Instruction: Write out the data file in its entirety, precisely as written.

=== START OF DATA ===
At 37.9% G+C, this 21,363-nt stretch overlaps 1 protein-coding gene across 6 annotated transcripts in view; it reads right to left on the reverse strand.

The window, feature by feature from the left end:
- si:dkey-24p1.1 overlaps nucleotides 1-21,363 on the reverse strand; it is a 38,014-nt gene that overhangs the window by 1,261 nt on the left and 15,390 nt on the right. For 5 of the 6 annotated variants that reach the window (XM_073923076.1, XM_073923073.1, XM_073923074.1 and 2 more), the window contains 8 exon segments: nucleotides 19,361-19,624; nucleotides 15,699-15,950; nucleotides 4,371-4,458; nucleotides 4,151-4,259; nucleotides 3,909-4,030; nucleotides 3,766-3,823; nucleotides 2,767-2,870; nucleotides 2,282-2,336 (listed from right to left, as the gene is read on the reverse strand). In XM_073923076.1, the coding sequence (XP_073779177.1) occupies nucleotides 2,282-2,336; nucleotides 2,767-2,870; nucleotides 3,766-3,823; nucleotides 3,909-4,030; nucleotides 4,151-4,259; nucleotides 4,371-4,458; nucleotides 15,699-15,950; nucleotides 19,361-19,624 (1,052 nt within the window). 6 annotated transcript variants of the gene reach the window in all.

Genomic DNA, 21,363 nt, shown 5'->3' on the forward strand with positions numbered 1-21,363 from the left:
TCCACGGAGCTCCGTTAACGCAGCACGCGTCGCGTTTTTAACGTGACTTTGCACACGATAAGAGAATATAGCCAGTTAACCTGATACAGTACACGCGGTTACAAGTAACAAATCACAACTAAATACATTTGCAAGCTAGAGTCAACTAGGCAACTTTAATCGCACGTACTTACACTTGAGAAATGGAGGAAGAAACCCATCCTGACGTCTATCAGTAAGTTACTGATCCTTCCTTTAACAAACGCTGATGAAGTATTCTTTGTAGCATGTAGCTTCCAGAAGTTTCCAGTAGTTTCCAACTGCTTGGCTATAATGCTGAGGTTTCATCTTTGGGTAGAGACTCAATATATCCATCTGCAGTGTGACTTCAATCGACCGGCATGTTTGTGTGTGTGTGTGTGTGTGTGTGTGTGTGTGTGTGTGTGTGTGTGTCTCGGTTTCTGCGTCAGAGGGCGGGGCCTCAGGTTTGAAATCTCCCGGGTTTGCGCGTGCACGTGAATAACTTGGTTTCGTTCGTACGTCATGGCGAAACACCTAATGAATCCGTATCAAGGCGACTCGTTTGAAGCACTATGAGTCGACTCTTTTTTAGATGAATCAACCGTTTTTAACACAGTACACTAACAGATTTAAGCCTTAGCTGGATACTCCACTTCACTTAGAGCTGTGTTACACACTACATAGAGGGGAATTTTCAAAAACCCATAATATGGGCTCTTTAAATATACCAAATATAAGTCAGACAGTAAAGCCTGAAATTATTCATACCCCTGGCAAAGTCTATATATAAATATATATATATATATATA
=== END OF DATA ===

At 37.9% G+C, this 21,363-nt stretch overlaps 1 protein-coding gene across 6 annotated transcripts in view; it reads right to left on the reverse strand.

The window, feature by feature from the left end:
- si:dkey-24p1.1 overlaps nucleotides 1-21,363 on the reverse strand; it is a 38,014-nt gene that overhangs the window by 1,261 nt on the left and 15,390 nt on the right. For 5 of the 6 annotated variants that reach the window (XM_073923076.1, XM_073923073.1, XM_073923074.1 and 2 more), the window contains 8 exon segments: nucleotides 19,361-19,624; nucleotides 15,699-15,950; nucleotides 4,371-4,458; nucleotides 4,151-4,259; nucleotides 3,909-4,030; nucleotides 3,766-3,823; nucleotides 2,767-2,870; nucleotides 2,282-2,336 (listed from right to left, as the gene is read on the reverse strand). In XM_073923076.1, the coding sequence (XP_073779177.1) occupies nucleotides 2,282-2,336; nucleotides 2,767-2,870; nucleotides 3,766-3,823; nucleotides 3,909-4,030; nucleotides 4,151-4,259; nucleotides 4,371-4,458; nucleotides 15,699-15,950; nucleotides 19,361-19,624 (1,052 nt within the window). 6 annotated transcript variants of the gene reach the window in all.

Genomic DNA, 21,363 nt, shown 5'->3' on the forward strand with positions numbered 1-21,363 from the left:
TCCACGGAGCTCCGTTAACGCAGCACGCGTCGCGTTTTTAACGTGACTTTGCACACGATAAGAGAATATAGCCAGTTAACCTGATACAGTACACGCGGTTACAAGTAACAAATCACAACTAAATACATTTGCAAGCTAGAGTCAACTAGGCAACTTTAATCGCACGTACTTACACTTGAGAAATGGAGGAAGAAACCCATCCTGACGTCTATCAGTAAGTTACTGATCCTTCCTTTAACAAACGCTGATGAAGTATTCTTTGTAGCATGTAGCTTCCAGAAGTTTCCAGTAGTTTCCAACTGCTTGGCTATAATGCTGAGGTTTCATCTTTGGGTAGAGACTCAATATATCCATCTGCAGTGTGACTTCAATCGACCGGCATGTTTGTGTGTGTGTGTGTGTGTGTGTGTGTGTGTGTGTGTGTGTGTGTGTCTCGGTTTCTGCGTCAGAGGGCGGGGCCTCAGGTTTGAAATCTCCCGGGTTTGCGCGTGCACGTGAATAACTTGGTTTCGTTCGTACGTCATGGCGAAACACCTAATGAATCCGTATCAAGGCGACTCGTTTGAAGCACTATGAGTCGACTCTTTTTTAGATGAATCAACCGTTTTTAACACAGTACACTAACAGATTTAAGCCTTAGCTGGATACTCCACTTCACTTAGAGCTGTGTTACACACTACATAGAGGGGAATTTTCAAAAACCCATAATATGGGCTCTTTAAATATACCAAATATAAGTCAGACAGTAAAGCCTGAAATTATTCATACCCCTGGCAAAGTCTATATATAAATATATATATATATATATA